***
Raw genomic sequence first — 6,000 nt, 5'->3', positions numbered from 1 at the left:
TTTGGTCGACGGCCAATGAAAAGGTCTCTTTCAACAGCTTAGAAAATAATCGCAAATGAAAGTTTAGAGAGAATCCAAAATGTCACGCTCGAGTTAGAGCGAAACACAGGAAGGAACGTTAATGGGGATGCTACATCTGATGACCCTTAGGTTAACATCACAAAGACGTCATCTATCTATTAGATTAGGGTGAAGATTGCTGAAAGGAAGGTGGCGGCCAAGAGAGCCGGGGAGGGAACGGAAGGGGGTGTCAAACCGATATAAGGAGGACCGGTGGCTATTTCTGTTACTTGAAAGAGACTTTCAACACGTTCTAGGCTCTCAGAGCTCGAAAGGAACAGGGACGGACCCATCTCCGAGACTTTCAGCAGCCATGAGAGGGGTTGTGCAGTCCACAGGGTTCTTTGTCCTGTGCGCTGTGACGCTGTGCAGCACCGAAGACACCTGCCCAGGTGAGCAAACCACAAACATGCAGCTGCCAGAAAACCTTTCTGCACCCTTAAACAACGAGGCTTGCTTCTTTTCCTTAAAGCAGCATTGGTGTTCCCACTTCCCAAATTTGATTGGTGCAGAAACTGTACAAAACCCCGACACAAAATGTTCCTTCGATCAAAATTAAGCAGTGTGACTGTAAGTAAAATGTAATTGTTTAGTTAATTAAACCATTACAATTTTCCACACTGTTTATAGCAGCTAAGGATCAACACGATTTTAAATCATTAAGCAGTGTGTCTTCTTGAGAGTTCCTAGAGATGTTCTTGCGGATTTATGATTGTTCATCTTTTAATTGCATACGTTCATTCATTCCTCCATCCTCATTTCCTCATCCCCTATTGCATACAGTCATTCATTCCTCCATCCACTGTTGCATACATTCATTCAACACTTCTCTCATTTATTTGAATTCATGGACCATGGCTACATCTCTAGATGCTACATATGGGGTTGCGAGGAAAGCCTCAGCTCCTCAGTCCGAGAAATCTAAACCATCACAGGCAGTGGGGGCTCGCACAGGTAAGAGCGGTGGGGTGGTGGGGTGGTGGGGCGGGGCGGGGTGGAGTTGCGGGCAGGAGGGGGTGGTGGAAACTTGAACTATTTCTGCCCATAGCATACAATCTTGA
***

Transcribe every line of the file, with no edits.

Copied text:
Raw genomic sequence first — 6,000 nt, 5'->3', positions numbered from 1 at the left:
TTTGGTCGACGGCCAATGAAAAGGTCTCTTTCAACAGCTTAGAAAATAATCGCAAATGAAAGTTTAGAGAGAATCCAAAATGTCACGCTCGAGTTAGAGCGAAACACAGGAAGGAACGTTAATGGGGATGCTACATCTGATGACCCTTAGGTTAACATCACAAAGACGTCATCTATCTATTAGATTAGGGTGAAGATTGCTGAAAGGAAGGTGGCGGCCAAGAGAGCCGGGGAGGGAACGGAAGGGGGTGTCAAACCGATATAAGGAGGACCGGTGGCTATTTCTGTTACTTGAAAGAGACTTTCAACACGTTCTAGGCTCTCAGAGCTCGAAAGGAACAGGGACGGACCCATCTCCGAGACTTTCAGCAGCCATGAGAGGGGTTGTGCAGTCCACAGGGTTCTTTGTCCTGTGCGCTGTGACGCTGTGCAGCACCGAAGACACCTGCCCAGGTGAGCAAACCACAAACATGCAGCTGCCAGAAAACCTTTCTGCACCCTTAAACAACGAGGCTTGCTTCTTTTCCTTAAAGCAGCATTGGTGTTCCCACTTCCCAAATTTGATTGGTGCAGAAACTGTACAAAACCCCGACACAAAATGTTCCTTCGATCAAAATTAAGCAGTGTGACTGTAAGTAAAATGTAATTGTTTAGTTAATTAAACCATTACAATTTTCCACACTGTTTATAGCAGCTAAGGATCAACACGATTTTAAATCATTAAGCAGTGTGTCTTCTTGAGAGTTCCTAGAGATGTTCTTGCGGATTTATGATTGTTCATCTTTTAATTGCATACGTTCATTCATTCCTCCATCCTCATTTCCTCATCCCCTATTGCATACAGTCATTCATTCCTCCATCCACTGTTGCATACATTCATTCAACACTTCTCTCATTTATTTGAATTCATGGACCATGGCTACATCTCTAGATGCTACATATGGGGTTGCGAGGAAAGCCTCAGCTCCTCAGTCCGAGAAATCTAAACCATCACAGGCAGTGGGGGCTCGCACAGGTAAGAGCGGTGGGGTGGTGGGGTGGTGGGGCGGGGCGGGGTGGAGTTGCGGGCAGGAGGGGGTGGTGGAAACTTGAACTATTTCTGCCCATAGCATACAATCTTGA